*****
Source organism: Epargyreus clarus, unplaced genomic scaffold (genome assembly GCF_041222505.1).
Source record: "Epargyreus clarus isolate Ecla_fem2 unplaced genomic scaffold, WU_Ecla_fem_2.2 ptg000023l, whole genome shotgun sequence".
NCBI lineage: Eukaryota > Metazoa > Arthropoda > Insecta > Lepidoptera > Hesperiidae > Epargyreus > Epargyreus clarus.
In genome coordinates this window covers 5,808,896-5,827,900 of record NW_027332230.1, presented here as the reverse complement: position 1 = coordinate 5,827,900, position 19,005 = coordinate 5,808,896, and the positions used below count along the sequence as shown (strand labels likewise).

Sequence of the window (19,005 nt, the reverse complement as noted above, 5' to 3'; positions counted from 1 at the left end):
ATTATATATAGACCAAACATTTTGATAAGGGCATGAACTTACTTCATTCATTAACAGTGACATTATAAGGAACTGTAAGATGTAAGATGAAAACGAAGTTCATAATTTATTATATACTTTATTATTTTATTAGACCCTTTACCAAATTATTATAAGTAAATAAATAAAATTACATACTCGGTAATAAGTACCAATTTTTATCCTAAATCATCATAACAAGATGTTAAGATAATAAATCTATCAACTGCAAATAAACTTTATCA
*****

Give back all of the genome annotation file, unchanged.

Source organism: Epargyreus clarus, unplaced genomic scaffold (genome assembly GCF_041222505.1).
Source record: "Epargyreus clarus isolate Ecla_fem2 unplaced genomic scaffold, WU_Ecla_fem_2.2 ptg000023l, whole genome shotgun sequence".
NCBI lineage: Eukaryota > Metazoa > Arthropoda > Insecta > Lepidoptera > Hesperiidae > Epargyreus > Epargyreus clarus.
In genome coordinates this window covers 5,808,896-5,827,900 of record NW_027332230.1, presented here as the reverse complement: position 1 = coordinate 5,827,900, position 19,005 = coordinate 5,808,896, and the positions used below count along the sequence as shown (strand labels likewise).

Sequence of the window (19,005 nt, the reverse complement as noted above, 5' to 3'; positions counted from 1 at the left end):
ATTATATATAGACCAAACATTTTGATAAGGGCATGAACTTACTTCATTCATTAACAGTGACATTATAAGGAACTGTAAGATGTAAGATGAAAACGAAGTTCATAATTTATTATATACTTTATTATTTTATTAGACCCTTTACCAAATTATTATAAGTAAATAAATAAAATTACATACTCGGTAATAAGTACCAATTTTTATCCTAAATCATCATAACAAGATGTTAAGATAATAAATCTATCAACTGCAAATAAACTTTATCA